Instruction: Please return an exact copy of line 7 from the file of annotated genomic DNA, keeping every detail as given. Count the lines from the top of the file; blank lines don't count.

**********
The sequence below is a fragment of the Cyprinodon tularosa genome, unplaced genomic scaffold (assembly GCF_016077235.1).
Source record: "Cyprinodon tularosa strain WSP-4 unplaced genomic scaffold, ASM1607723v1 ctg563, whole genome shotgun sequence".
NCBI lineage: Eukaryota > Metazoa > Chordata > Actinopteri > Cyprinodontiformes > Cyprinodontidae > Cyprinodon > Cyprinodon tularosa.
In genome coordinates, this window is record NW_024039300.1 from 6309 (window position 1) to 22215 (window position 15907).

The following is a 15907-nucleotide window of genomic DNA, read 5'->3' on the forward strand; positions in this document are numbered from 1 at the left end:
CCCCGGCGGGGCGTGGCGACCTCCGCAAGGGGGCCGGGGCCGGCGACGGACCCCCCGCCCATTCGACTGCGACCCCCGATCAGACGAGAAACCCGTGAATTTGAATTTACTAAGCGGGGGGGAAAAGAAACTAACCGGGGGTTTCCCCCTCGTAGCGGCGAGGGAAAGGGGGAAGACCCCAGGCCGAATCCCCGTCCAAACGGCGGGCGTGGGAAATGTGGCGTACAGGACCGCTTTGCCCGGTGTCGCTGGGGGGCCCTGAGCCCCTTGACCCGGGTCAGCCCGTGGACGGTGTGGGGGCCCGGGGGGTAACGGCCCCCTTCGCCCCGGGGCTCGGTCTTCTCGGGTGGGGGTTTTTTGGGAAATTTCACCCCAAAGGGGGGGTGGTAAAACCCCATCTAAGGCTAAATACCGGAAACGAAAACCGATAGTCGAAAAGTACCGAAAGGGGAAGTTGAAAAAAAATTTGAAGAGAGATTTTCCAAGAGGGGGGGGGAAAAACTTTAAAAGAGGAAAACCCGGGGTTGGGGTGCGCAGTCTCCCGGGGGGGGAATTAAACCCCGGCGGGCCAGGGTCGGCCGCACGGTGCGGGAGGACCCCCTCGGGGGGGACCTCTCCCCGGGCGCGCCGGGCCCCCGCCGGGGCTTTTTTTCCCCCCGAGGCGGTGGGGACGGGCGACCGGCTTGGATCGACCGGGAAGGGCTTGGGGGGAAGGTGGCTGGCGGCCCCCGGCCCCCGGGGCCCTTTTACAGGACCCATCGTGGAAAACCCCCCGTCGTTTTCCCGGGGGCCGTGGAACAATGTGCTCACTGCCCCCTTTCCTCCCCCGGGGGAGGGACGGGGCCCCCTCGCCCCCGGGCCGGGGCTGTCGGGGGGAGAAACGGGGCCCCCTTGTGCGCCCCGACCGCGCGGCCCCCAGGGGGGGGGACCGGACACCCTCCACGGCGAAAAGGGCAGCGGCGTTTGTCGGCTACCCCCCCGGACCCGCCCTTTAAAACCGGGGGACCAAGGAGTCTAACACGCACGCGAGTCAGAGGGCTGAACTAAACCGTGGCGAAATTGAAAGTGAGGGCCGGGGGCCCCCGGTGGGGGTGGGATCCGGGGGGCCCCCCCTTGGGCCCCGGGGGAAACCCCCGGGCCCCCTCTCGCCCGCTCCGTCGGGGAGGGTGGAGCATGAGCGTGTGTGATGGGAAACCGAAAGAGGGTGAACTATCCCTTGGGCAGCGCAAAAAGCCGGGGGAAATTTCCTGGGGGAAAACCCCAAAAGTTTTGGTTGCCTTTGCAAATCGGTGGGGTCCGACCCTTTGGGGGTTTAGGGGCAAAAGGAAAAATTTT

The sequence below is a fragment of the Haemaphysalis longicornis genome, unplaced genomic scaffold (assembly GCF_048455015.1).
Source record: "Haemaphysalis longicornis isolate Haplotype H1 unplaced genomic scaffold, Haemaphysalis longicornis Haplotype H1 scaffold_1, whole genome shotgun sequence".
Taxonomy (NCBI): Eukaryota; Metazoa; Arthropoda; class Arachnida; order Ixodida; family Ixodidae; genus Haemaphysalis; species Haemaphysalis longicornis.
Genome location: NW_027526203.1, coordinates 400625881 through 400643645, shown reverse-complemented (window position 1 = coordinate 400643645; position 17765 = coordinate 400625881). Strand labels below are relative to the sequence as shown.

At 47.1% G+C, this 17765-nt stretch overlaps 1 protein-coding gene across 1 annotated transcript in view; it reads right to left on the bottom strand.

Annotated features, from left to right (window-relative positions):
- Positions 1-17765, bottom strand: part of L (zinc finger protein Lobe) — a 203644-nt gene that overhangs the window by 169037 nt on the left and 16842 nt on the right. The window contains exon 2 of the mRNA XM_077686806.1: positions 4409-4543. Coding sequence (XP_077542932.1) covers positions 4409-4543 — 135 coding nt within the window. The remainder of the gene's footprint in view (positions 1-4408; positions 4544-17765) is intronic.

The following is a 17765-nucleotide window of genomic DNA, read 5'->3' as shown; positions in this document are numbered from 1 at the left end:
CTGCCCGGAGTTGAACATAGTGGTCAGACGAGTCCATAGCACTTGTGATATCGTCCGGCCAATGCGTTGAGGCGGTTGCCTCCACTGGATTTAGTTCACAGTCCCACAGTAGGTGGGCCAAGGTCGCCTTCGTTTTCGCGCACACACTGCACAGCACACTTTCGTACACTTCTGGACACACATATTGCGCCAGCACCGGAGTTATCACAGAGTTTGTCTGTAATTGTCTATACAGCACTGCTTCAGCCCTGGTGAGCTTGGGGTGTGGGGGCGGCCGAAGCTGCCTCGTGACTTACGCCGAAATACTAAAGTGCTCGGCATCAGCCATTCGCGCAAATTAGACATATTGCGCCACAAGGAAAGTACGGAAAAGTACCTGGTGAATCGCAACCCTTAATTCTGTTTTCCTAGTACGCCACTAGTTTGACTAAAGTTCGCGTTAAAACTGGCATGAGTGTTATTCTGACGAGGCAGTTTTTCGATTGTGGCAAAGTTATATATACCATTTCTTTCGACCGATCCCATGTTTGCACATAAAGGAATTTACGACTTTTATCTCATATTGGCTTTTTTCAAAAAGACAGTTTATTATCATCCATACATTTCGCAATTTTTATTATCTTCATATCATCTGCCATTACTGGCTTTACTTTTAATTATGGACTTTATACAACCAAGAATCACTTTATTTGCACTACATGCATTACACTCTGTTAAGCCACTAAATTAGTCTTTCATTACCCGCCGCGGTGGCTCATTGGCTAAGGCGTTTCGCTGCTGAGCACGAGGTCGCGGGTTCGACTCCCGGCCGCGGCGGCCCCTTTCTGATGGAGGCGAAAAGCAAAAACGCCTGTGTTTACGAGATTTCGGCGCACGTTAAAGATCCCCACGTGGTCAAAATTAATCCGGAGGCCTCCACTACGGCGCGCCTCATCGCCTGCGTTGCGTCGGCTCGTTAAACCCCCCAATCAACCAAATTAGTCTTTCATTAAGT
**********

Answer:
The sequence below is a fragment of the Haemaphysalis longicornis genome, unplaced genomic scaffold (assembly GCF_048455015.1).